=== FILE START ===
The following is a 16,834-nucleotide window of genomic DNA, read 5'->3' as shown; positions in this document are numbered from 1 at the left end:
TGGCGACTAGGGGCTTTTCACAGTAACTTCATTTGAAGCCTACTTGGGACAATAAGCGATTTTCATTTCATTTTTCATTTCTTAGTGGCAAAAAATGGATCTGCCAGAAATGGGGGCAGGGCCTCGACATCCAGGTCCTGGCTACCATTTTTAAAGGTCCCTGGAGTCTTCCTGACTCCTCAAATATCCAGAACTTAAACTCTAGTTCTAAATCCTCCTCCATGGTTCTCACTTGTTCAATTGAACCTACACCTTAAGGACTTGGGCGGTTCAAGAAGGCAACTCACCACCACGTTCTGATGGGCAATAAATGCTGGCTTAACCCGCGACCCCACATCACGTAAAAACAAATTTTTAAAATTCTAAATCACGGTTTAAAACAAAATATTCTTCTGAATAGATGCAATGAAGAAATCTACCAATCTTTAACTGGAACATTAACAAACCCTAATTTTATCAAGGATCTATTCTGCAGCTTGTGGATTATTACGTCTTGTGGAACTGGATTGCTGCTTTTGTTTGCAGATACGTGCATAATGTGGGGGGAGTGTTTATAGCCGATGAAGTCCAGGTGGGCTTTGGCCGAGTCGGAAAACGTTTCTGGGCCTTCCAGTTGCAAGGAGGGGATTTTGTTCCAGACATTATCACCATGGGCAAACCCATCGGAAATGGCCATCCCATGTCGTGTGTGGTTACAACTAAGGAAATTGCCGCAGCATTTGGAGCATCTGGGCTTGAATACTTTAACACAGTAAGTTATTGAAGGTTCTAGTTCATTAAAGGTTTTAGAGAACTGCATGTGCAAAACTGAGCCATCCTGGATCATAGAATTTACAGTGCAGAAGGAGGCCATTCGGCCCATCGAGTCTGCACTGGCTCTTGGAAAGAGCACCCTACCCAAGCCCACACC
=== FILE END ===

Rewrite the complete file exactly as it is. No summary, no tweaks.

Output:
The following is a 16,834-nucleotide window of genomic DNA, read 5'->3' as shown; positions in this document are numbered from 1 at the left end:
TGGCGACTAGGGGCTTTTCACAGTAACTTCATTTGAAGCCTACTTGGGACAATAAGCGATTTTCATTTCATTTTTCATTTCTTAGTGGCAAAAAATGGATCTGCCAGAAATGGGGGCAGGGCCTCGACATCCAGGTCCTGGCTACCATTTTTAAAGGTCCCTGGAGTCTTCCTGACTCCTCAAATATCCAGAACTTAAACTCTAGTTCTAAATCCTCCTCCATGGTTCTCACTTGTTCAATTGAACCTACACCTTAAGGACTTGGGCGGTTCAAGAAGGCAACTCACCACCACGTTCTGATGGGCAATAAATGCTGGCTTAACCCGCGACCCCACATCACGTAAAAACAAATTTTTAAAATTCTAAATCACGGTTTAAAACAAAATATTCTTCTGAATAGATGCAATGAAGAAATCTACCAATCTTTAACTGGAACATTAACAAACCCTAATTTTATCAAGGATCTATTCTGCAGCTTGTGGATTATTACGTCTTGTGGAACTGGATTGCTGCTTTTGTTTGCAGATACGTGCATAATGTGGGGGGAGTGTTTATAGCCGATGAAGTCCAGGTGGGCTTTGGCCGAGTCGGAAAACGTTTCTGGGCCTTCCAGTTGCAAGGAGGGGATTTTGTTCCAGACATTATCACCATGGGCAAACCCATCGGAAATGGCCATCCCATGTCGTGTGTGGTTACAACTAAGGAAATTGCCGCAGCATTTGGAGCATCTGGGCTTGAATACTTTAACACAGTAAGTTATTGAAGGTTCTAGTTCATTAAAGGTTTTAGAGAACTGCATGTGCAAAACTGAGCCATCCTGGATCATAGAATTTACAGTGCAGAAGGAGGCCATTCGGCCCATCGAGTCTGCACTGGCTCTTGGAAAGAGCACCCTACCCAAGCCCACACC